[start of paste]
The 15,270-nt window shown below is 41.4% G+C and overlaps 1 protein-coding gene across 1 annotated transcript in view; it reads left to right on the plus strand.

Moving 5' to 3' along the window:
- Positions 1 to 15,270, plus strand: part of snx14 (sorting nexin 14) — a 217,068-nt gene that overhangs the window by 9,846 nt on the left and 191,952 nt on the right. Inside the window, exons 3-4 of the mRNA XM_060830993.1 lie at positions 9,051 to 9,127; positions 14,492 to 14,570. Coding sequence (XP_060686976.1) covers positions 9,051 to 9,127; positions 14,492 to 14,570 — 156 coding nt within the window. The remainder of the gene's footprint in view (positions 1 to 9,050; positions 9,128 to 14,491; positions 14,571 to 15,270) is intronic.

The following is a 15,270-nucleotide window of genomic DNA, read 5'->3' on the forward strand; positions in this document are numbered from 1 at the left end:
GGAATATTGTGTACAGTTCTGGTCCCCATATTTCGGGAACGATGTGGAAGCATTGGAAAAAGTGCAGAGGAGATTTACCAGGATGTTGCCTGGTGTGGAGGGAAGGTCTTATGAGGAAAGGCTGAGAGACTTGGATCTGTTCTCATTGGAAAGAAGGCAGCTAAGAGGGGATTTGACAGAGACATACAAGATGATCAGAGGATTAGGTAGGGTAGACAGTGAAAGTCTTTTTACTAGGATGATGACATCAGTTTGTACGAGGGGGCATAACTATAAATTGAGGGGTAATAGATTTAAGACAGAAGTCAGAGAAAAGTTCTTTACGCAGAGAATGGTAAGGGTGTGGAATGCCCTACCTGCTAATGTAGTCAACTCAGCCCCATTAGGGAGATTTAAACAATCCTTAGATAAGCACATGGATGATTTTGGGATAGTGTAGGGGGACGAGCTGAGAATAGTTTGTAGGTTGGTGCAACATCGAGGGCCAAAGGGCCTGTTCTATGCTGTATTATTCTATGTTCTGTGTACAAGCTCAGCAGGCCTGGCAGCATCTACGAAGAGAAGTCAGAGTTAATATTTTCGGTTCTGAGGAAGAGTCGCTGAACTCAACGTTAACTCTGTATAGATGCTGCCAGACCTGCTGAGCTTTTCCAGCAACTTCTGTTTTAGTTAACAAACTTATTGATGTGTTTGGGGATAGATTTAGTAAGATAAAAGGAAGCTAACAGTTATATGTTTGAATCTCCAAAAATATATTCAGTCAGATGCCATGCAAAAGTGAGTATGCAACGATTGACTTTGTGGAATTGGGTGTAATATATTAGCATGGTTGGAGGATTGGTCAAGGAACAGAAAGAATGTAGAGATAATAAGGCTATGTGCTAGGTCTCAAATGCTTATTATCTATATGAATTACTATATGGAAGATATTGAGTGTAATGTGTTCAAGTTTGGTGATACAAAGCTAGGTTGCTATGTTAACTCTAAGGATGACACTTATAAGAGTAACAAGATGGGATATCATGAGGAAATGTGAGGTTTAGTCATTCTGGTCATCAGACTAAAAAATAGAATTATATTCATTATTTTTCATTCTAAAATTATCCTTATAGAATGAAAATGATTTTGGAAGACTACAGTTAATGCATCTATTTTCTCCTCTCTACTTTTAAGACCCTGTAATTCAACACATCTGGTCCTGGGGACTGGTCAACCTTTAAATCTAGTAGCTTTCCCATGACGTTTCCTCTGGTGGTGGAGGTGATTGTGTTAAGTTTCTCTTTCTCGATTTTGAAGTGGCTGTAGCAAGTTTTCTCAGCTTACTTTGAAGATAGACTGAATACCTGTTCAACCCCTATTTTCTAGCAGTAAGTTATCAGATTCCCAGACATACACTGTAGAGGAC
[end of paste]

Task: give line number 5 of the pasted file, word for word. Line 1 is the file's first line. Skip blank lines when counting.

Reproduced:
GGAATATTGTGTACAGTTCTGGTCCCCATATTTCGGGAACGATGTGGAAGCATTGGAAAAAGTGCAGAGGAGATTTACCAGGATGTTGCCTGGTGTGGAGGGAAGGTCTTATGAGGAAAGGCTGAGAGACTTGGATCTGTTCTCATTGGAAAGAAGGCAGCTAAGAGGGGATTTGACAGAGACATACAAGATGATCAGAGGATTAGGTAGGGTAGACAGTGAAAGTCTTTTTACTAGGATGATGACATCAGTTTGTACGAGGGGGCATAACTATAAATTGAGGGGTAATAGATTTAAGACAGAAGTCAGAGAAAAGTTCTTTACGCAGAGAATGGTAAGGGTGTGGAATGCCCTACCTGCTAATGTAGTCAACTCAGCCCCATTAGGGAGATTTAAACAATCCTTAGATAAGCACATGGATGATTTTGGGATAGTGTAGGGGGACGAGCTGAGAATAGTTTGTAGGTTGGTGCAACATCGAGGGCCAAAGGGCCTGTTCTATGCTGTATTATTCTATGTTCTGTGTACAAGCTCAGCAGGCCTGGCAGCATCTACGAAGAGAAGTCAGAGTTAATATTTTCGGTTCTGAGGAAGAGTCGCTGAACTCAACGTTAACTCTGTATAGATGCTGCCAGACCTGCTGAGCTTTTCCAGCAACTTCTGTTTTAGTTAACAAACTTATTGATGTGTTTGGGGATAGATTTAGTAAGATAAAAGGAAGCTAACAGTTATATGTTTGAATCTCCAAAAATATATTCAGTCAGATGCCATGCAAAAGTGAGTATGCAACGATTGACTTTGTGGAATTGGGTGTAATATATTAGCATGGTTGGAGGATTGGTCAAGGAACAGAAAGAATGTAGAGATAATAAGGCTATGTGCTAGGTCTCAAATGCTTATTATCTATATGAATTACTATATGGAAGATATTGAGTGTAATGTGTTCAAGTTTGGTGATACAAAGCTAGGTTGCTATGTTAACTCTAAGGATGACACTTATAAGAGTAACAAGATGGGATATCATGAGGAAATGTGAGGTTTAGTCATTCTGGTCATCAGACTAAAAAATAGAATTATATTCATTATTTTTCATTCTAAAATTATCCTTATAGAATGAAAATGATTTTGGAAGACTACAGTTAATGCATCTATTTTCTCCTCTCTACTTTTAAGACCCTGTAATTCAACACATCTGGTCCTGGGGACTGGTCAACCTTTAAATCTAGTAGCTTTCCCATGACGTTTCCTCTGGTGGTGGAGGTGATTGTGTTAAGTTTCTCTTTCTCGATTTTGAAGTGGCTGTAGCAAGTTTTCTCAGCTTACTTTGAAGATAGACTGAATACCTGTTCAACCCCTATTTTCTAGCAGTAAGTTATCAGATTCCCAGACATACACTGTAGAGGAC